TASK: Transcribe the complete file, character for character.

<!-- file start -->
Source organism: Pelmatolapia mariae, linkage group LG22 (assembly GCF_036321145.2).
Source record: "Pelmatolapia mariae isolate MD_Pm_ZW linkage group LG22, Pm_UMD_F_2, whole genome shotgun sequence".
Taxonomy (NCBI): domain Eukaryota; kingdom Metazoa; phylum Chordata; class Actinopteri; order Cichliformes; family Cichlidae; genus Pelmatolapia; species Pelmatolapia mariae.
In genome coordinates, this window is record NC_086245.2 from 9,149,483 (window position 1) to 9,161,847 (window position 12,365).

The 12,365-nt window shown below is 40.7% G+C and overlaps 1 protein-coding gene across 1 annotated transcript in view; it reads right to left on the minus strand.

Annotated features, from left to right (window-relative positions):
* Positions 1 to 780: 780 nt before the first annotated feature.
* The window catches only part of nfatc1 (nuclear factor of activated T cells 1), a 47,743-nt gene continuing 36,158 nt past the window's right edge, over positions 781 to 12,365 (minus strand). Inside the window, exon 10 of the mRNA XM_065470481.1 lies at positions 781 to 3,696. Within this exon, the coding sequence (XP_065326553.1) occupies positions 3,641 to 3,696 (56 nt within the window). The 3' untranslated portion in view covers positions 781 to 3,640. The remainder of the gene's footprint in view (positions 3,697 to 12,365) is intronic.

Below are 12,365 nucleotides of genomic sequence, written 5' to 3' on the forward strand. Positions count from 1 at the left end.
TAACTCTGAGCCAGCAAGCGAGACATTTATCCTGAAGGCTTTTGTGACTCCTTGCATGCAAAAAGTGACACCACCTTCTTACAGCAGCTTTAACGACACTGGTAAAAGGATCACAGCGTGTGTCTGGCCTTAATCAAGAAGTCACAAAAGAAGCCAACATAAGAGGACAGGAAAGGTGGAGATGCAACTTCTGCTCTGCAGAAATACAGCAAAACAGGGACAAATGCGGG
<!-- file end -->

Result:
Source organism: Pelmatolapia mariae, linkage group LG22 (assembly GCF_036321145.2).
Source record: "Pelmatolapia mariae isolate MD_Pm_ZW linkage group LG22, Pm_UMD_F_2, whole genome shotgun sequence".
Taxonomy (NCBI): domain Eukaryota; kingdom Metazoa; phylum Chordata; class Actinopteri; order Cichliformes; family Cichlidae; genus Pelmatolapia; species Pelmatolapia mariae.
In genome coordinates, this window is record NC_086245.2 from 9,149,483 (window position 1) to 9,161,847 (window position 12,365).

The 12,365-nt window shown below is 40.7% G+C and overlaps 1 protein-coding gene across 1 annotated transcript in view; it reads right to left on the minus strand.

Annotated features, from left to right (window-relative positions):
* Positions 1 to 780: 780 nt before the first annotated feature.
* The window catches only part of nfatc1 (nuclear factor of activated T cells 1), a 47,743-nt gene continuing 36,158 nt past the window's right edge, over positions 781 to 12,365 (minus strand). Inside the window, exon 10 of the mRNA XM_065470481.1 lies at positions 781 to 3,696. Within this exon, the coding sequence (XP_065326553.1) occupies positions 3,641 to 3,696 (56 nt within the window). The 3' untranslated portion in view covers positions 781 to 3,640. The remainder of the gene's footprint in view (positions 3,697 to 12,365) is intronic.

Below are 12,365 nucleotides of genomic sequence, written 5' to 3' on the forward strand. Positions count from 1 at the left end.
TAACTCTGAGCCAGCAAGCGAGACATTTATCCTGAAGGCTTTTGTGACTCCTTGCATGCAAAAAGTGACACCACCTTCTTACAGCAGCTTTAACGACACTGGTAAAAGGATCACAGCGTGTGTCTGGCCTTAATCAAGAAGTCACAAAAGAAGCCAACATAAGAGGACAGGAAAGGTGGAGATGCAACTTCTGCTCTGCAGAAATACAGCAAAACAGGGACAAATGCGGG